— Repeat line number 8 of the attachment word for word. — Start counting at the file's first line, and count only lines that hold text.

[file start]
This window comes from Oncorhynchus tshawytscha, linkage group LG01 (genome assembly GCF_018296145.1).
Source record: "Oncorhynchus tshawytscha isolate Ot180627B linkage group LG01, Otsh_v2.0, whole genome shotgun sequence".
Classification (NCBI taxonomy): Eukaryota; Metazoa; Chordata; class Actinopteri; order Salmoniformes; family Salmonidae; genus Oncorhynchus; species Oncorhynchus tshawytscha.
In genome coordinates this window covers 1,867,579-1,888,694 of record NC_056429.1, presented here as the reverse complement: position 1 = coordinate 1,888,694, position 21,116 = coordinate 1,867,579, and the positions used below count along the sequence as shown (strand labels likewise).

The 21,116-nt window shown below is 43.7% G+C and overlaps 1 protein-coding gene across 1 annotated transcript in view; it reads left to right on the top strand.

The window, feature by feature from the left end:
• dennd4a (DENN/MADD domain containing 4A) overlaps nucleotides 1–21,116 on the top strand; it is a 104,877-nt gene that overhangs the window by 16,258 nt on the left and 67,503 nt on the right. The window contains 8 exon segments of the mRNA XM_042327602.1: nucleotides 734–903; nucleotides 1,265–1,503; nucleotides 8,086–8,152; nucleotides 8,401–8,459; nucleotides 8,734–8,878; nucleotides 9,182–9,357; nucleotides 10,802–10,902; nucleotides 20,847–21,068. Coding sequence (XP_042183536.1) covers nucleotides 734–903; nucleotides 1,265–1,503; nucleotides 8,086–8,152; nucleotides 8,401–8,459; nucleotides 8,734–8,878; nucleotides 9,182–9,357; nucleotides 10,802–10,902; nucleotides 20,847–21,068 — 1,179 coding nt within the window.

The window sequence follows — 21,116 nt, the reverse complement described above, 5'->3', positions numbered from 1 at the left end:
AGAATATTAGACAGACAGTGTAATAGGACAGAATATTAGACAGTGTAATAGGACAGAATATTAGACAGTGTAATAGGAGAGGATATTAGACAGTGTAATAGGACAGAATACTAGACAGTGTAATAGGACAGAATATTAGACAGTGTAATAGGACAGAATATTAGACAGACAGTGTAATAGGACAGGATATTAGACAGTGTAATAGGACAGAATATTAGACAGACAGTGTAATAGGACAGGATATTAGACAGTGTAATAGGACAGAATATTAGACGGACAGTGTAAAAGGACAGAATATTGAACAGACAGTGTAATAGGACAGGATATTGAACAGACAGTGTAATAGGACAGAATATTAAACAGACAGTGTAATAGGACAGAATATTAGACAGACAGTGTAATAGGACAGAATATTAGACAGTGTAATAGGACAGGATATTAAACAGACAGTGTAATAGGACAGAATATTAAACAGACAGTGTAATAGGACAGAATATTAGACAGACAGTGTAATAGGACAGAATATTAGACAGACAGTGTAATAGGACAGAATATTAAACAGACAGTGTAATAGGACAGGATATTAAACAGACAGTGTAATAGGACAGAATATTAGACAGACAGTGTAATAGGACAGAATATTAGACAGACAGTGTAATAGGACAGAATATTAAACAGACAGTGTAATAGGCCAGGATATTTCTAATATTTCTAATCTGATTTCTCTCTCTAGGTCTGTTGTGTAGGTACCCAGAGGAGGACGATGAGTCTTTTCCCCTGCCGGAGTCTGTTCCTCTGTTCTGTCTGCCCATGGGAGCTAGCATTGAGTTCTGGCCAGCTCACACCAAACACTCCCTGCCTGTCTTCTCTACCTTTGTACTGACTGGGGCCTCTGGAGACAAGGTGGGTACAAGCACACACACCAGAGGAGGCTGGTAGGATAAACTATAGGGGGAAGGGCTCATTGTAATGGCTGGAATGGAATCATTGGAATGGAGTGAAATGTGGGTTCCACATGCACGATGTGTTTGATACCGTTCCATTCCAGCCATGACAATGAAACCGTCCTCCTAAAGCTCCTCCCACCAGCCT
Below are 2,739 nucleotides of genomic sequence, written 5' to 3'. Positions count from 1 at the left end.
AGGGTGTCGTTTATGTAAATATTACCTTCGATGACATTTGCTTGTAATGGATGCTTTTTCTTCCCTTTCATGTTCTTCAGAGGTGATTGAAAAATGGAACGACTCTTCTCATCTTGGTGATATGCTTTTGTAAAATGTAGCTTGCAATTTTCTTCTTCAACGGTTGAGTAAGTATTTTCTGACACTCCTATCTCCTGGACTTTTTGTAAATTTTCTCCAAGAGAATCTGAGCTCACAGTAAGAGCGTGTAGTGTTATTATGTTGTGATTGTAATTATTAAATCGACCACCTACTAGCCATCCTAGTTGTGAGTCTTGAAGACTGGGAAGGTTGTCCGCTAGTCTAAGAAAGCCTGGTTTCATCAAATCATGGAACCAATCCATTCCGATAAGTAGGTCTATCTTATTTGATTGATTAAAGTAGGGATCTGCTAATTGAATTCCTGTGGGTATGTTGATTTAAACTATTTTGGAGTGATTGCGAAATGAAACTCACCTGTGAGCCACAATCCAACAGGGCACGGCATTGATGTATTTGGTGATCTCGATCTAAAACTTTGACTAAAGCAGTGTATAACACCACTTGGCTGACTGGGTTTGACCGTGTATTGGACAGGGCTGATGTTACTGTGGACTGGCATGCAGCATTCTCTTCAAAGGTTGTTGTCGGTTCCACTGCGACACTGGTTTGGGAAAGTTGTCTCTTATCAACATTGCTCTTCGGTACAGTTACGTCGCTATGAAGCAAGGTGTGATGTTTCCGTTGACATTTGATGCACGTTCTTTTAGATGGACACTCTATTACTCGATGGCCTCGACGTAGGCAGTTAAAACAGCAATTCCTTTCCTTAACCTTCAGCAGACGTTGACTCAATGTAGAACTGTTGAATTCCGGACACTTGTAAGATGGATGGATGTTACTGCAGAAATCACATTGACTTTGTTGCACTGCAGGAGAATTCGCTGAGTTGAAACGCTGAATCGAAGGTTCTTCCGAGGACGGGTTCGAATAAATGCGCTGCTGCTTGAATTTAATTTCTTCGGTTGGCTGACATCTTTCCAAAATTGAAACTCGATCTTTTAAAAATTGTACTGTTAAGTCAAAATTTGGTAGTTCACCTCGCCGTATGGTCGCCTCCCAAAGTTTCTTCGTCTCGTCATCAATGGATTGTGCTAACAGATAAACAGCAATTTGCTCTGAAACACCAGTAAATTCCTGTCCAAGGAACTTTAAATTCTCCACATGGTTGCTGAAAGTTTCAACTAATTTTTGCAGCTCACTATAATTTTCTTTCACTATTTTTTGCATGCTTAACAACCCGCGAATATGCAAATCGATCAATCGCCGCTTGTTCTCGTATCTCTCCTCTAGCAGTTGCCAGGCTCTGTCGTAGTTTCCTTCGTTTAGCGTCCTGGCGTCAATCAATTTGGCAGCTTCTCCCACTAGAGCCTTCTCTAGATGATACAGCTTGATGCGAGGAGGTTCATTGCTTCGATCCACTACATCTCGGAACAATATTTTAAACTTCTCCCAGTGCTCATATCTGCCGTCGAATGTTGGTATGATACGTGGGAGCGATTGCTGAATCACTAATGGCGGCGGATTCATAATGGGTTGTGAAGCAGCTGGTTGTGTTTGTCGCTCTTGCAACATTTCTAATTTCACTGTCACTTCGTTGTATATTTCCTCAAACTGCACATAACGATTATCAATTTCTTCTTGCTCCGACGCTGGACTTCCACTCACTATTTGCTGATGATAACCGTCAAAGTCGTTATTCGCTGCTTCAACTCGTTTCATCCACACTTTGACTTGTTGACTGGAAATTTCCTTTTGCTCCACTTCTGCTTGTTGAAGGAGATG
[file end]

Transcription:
The window sequence follows — 21,116 nt, the reverse complement described above, 5'->3', positions numbered from 1 at the left end: